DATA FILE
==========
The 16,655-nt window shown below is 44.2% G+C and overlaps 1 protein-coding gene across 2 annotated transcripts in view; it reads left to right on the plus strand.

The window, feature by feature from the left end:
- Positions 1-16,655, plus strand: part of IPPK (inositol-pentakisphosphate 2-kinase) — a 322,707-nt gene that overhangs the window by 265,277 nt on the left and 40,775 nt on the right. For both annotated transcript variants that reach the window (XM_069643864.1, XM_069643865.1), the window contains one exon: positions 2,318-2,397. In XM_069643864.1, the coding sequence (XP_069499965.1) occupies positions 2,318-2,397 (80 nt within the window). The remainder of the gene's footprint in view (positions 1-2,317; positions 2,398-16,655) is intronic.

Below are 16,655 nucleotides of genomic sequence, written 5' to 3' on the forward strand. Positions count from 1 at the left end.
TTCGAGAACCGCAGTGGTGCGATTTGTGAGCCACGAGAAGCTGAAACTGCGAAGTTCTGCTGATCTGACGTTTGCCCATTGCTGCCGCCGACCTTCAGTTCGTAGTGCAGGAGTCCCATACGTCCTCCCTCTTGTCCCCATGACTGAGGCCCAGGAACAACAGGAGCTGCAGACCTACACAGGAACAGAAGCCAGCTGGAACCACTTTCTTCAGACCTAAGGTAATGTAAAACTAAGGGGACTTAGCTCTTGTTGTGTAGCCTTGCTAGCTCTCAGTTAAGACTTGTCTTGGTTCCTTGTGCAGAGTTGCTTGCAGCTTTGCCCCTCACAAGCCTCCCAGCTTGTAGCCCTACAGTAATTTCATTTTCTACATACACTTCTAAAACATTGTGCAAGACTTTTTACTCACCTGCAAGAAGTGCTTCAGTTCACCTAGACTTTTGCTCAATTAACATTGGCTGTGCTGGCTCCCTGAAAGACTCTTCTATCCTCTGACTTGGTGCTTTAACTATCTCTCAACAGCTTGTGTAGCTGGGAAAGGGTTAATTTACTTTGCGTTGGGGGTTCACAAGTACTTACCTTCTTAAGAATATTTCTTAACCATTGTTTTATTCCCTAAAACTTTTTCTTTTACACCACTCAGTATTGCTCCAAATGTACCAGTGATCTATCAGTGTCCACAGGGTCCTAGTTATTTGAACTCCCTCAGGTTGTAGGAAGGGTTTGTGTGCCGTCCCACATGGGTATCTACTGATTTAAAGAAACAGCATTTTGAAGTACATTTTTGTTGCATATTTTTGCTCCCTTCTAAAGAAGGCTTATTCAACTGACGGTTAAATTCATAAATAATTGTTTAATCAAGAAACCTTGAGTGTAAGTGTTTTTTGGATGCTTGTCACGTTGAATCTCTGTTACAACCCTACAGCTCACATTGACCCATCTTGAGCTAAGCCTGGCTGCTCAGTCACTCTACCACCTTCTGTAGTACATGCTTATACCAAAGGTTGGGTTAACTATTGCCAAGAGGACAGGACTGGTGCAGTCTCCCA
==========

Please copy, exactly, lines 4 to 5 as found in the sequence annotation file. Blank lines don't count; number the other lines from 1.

Below are 16,655 nucleotides of genomic sequence, written 5' to 3' on the forward strand. Positions count from 1 at the left end.
TTCGAGAACCGCAGTGGTGCGATTTGTGAGCCACGAGAAGCTGAAACTGCGAAGTTCTGCTGATCTGACGTTTGCCCATTGCTGCCGCCGACCTTCAGTTCGTAGTGCAGGAGTCCCATACGTCCTCCCTCTTGTCCCCATGACTGAGGCCCAGGAACAACAGGAGCTGCAGACCTACACAGGAACAGAAGCCAGCTGGAACCACTTTCTTCAGACCTAAGGTAATGTAAAACTAAGGGGACTTAGCTCTTGTTGTGTAGCCTTGCTAGCTCTCAGTTAAGACTTGTCTTGGTTCCTTGTGCAGAGTTGCTTGCAGCTTTGCCCCTCACAAGCCTCCCAGCTTGTAGCCCTACAGTAATTTCATTTTCTACATACACTTCTAAAACATTGTGCAAGACTTTTTACTCACCTGCAAGAAGTGCTTCAGTTCACCTAGACTTTTGCTCAATTAACATTGGCTGTGCTGGCTCCCTGAAAGACTCTTCTATCCTCTGACTTGGTGCTTTAACTATCTCTCAACAGCTTGTGTAGCTGGGAAAGGGTTAATTTACTTTGCGTTGGGGGTTCACAAGTACTTACCTTCTTAAGAATATTTCTTAACCATTGTTTTATTCCCTAAAACTTTTTCTTTTACACCACTCAGTATTGCTCCAAATGTACCAGTGATCTATCAGTGTCCACAGGGTCCTAGTTATTTGAACTCCCTCAGGTTGTAGGAAGGGTTTGTGTGCCGTCCCACATGGGTATCTACTGATTTAAAGAAACAGCATTTTGAAGTACATTTTTGTTGCATATTTTTGCTCCCTTCTAAAGAAGGCTTATTCAACTGACGGTTAAATTCATAAATAATTGTTTAATCAAGAAACCTTGAGTGTAAGTGTTTTTTGGATGCTTGTCACGTTGAATCTCTGTTACAACCCTACAGCTCACATTGACCCATCTTGAGCTAAGCCTGGCTGCTCAGTCACTCTACCACCTTCTGTAGTACATGCTTATACCAAAGGTTGGGTTAACTATTGCCAAGAGGACAGGACTGGTGCAGTCTCCCA